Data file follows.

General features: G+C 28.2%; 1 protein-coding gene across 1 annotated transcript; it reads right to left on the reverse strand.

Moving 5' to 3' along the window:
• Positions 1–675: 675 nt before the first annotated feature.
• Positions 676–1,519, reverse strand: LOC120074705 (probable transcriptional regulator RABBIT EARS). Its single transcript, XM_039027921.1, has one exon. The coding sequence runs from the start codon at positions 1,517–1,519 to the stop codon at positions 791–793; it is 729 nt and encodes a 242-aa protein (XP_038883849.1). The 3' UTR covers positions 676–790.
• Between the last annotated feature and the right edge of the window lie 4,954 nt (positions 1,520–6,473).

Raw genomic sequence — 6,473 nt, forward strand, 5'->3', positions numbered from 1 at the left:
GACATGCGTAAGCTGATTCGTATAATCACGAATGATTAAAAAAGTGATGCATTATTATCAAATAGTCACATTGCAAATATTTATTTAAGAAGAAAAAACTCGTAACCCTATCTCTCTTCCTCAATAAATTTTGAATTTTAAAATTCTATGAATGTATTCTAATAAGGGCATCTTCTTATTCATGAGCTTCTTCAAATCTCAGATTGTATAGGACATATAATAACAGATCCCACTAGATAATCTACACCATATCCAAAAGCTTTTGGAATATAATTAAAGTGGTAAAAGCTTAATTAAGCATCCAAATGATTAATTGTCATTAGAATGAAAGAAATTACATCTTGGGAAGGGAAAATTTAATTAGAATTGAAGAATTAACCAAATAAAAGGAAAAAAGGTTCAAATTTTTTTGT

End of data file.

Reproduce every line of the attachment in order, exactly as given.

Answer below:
General features: G+C 28.2%; 1 protein-coding gene across 1 annotated transcript; it reads right to left on the reverse strand.

Moving 5' to 3' along the window:
• Positions 1–675: 675 nt before the first annotated feature.
• Positions 676–1,519, reverse strand: LOC120074705 (probable transcriptional regulator RABBIT EARS). Its single transcript, XM_039027921.1, has one exon. The coding sequence runs from the start codon at positions 1,517–1,519 to the stop codon at positions 791–793; it is 729 nt and encodes a 242-aa protein (XP_038883849.1). The 3' UTR covers positions 676–790.
• Between the last annotated feature and the right edge of the window lie 4,954 nt (positions 1,520–6,473).

Raw genomic sequence — 6,473 nt, forward strand, 5'->3', positions numbered from 1 at the left:
GACATGCGTAAGCTGATTCGTATAATCACGAATGATTAAAAAAGTGATGCATTATTATCAAATAGTCACATTGCAAATATTTATTTAAGAAGAAAAAACTCGTAACCCTATCTCTCTTCCTCAATAAATTTTGAATTTTAAAATTCTATGAATGTATTCTAATAAGGGCATCTTCTTATTCATGAGCTTCTTCAAATCTCAGATTGTATAGGACATATAATAACAGATCCCACTAGATAATCTACACCATATCCAAAAGCTTTTGGAATATAATTAAAGTGGTAAAAGCTTAATTAAGCATCCAAATGATTAATTGTCATTAGAATGAAAGAAATTACATCTTGGGAAGGGAAAATTTAATTAGAATTGAAGAATTAACCAAATAAAAGGAAAAAAGGTTCAAATTTTTTTGT